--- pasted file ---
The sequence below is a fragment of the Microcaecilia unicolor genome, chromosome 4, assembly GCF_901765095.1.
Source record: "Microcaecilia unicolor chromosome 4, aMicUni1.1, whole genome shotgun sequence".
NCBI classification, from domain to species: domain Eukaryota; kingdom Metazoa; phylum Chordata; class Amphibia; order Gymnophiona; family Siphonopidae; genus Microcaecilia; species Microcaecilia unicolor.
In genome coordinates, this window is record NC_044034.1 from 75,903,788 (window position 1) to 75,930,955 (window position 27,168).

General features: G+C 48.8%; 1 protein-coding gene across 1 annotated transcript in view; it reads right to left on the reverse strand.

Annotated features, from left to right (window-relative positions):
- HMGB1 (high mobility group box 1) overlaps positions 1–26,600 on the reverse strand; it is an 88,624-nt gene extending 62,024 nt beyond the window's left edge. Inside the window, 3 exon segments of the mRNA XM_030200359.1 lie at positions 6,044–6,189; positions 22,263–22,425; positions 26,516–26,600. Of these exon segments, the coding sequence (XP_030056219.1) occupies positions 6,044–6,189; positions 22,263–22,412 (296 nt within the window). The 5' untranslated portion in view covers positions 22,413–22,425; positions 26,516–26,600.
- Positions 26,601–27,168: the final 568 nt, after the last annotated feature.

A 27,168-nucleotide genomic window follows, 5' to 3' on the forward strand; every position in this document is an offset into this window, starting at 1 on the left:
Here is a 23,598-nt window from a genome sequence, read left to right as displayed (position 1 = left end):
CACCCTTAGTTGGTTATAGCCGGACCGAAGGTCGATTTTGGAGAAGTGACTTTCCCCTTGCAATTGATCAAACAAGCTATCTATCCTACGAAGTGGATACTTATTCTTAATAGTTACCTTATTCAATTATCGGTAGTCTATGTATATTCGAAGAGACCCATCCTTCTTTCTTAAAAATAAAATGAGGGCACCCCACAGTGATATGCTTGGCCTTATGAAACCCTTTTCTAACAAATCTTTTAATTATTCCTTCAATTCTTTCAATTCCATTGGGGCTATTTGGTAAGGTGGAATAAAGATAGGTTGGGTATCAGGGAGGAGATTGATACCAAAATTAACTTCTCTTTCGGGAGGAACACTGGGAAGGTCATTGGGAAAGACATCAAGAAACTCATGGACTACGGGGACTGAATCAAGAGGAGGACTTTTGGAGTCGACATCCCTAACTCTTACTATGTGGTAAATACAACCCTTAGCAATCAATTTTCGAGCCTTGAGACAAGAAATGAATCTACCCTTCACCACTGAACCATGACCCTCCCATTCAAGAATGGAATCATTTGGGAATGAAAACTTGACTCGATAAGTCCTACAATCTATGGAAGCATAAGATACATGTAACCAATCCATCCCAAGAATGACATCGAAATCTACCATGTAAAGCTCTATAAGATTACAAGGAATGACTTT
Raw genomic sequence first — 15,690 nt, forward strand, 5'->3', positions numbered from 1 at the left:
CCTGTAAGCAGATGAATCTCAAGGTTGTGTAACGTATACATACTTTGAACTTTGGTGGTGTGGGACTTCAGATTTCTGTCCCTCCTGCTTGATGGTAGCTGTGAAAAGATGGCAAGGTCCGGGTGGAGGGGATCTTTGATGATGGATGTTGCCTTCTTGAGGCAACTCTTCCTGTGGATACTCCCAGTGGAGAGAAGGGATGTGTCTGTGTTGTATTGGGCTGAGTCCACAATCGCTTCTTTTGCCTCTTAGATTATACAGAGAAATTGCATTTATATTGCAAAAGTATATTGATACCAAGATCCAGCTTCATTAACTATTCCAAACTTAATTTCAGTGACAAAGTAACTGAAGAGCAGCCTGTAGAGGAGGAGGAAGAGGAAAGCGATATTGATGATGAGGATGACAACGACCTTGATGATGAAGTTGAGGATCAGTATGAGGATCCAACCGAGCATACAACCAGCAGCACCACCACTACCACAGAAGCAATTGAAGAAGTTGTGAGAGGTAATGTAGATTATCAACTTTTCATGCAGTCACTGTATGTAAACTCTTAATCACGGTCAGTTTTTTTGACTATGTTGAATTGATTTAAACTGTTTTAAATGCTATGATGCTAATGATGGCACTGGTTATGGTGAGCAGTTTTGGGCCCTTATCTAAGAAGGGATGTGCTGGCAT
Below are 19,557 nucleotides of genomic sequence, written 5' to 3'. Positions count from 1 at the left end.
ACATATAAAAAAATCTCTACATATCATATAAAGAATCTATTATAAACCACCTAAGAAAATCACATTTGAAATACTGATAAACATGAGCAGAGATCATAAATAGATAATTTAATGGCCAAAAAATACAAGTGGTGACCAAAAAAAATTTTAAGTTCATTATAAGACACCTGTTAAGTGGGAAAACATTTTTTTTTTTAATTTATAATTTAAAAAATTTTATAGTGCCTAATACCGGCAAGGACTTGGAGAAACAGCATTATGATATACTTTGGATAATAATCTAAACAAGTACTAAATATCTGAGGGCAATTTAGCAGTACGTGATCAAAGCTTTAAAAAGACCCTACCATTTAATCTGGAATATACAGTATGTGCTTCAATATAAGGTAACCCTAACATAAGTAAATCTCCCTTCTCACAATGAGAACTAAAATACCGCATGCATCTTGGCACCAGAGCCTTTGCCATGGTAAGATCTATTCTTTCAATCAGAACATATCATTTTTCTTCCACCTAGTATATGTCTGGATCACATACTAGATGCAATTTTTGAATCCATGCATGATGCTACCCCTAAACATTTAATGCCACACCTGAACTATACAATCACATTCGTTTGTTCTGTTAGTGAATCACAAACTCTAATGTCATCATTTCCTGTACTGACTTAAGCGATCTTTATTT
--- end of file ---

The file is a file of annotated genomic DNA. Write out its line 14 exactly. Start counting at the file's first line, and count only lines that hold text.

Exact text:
Below are 19,557 nucleotides of genomic sequence, written 5' to 3'. Positions count from 1 at the left end.